Julius Lafayette Tucker, a soft-spoken radio pastor and television minister whose persona reflected the message inherent in radio and television's "The Quiet Hour," died Tuesday in Loma Linda at age 92.
Tucker, a Seventh-day Adventist who began his radio ministry at station KEX in Portland, Ore., in 1935, left behind a broadcast ministry now heard in most of the Western world.
He retired in 1985, after 50 years, and his son, Laverne, continues as speaker and director of "The Quiet Hour."
Born in Elk Point, S.D., Tucker became dean of boys at Mt. Ellis Adventist Academy in Bozeman, Mont., in 1916. It was there that he met his first wife, Ida Jane, who died in 1979.
After assignments in Colorado and Minnesota, Tucker moved his family to Portland, where he began the radio program. By 1945 "The Quiet Hour" had moved to Oakland, Calif.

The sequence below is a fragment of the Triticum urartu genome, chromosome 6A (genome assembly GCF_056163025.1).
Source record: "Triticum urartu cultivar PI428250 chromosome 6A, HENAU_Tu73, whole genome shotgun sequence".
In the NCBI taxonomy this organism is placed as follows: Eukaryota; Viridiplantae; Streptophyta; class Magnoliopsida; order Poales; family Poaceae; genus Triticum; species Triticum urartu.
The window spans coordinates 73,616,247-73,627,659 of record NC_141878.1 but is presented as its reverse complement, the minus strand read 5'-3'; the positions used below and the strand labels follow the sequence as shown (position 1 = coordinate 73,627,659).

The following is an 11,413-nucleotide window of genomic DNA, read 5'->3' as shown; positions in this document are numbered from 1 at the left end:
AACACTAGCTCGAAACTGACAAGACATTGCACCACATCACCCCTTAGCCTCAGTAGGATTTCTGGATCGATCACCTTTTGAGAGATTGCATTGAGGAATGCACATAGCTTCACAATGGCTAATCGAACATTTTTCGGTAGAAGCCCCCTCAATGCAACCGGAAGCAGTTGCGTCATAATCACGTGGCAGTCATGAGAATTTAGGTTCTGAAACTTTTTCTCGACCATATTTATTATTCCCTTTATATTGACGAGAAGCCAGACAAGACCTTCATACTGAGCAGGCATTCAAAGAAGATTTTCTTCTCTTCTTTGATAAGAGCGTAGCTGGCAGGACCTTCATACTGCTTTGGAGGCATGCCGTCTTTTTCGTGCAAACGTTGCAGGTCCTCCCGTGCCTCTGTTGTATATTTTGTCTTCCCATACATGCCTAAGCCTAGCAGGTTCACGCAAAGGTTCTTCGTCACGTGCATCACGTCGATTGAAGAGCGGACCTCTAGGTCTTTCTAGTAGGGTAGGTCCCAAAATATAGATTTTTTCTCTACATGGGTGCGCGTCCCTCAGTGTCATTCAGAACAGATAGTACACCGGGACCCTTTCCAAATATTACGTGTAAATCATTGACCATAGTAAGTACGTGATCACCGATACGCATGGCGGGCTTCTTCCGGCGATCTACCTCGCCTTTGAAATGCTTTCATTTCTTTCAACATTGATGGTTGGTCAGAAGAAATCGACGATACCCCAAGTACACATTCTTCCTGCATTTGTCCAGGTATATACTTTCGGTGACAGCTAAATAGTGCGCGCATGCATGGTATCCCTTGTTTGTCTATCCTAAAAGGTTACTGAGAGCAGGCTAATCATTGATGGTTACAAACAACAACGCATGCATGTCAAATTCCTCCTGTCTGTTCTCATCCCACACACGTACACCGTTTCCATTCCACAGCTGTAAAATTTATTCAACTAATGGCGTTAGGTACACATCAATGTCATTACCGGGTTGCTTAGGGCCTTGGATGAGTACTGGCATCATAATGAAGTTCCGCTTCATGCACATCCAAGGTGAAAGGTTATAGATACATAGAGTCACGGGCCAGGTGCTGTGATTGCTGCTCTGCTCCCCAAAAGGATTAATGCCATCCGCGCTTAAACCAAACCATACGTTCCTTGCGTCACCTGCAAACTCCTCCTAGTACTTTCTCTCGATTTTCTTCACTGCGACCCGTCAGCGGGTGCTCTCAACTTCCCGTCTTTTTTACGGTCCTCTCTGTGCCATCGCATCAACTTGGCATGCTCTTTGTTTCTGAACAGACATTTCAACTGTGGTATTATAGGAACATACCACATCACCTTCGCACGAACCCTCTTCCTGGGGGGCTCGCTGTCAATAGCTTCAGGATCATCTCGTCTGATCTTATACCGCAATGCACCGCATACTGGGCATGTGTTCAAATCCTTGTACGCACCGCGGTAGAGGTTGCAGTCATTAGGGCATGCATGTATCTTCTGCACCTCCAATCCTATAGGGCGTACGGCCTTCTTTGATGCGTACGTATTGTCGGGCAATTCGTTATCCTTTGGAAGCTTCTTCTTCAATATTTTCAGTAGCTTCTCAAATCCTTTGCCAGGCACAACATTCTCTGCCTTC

Tucker's son joined the program in 1949, the same year it began broadcasting on KGO-TV in San Francisco. The ministry moved to Berrien Springs, Mich., in 1954 where it was heard in four states. It moved to Redlands, Calif., in 1959.
From there it grew to international proportions and is now heard on radio throughout North America, Western Europe, Africa and Asia.
The program has spawned foreign and domestic missions, a Bible correspondence school, a videocassette service and a health information ministry, a spokesman said.
Besides his son, Tucker is survived by his second wife, Dorothy, a daughter, Jewell Sharp, three grandsons and five great-grandchildren.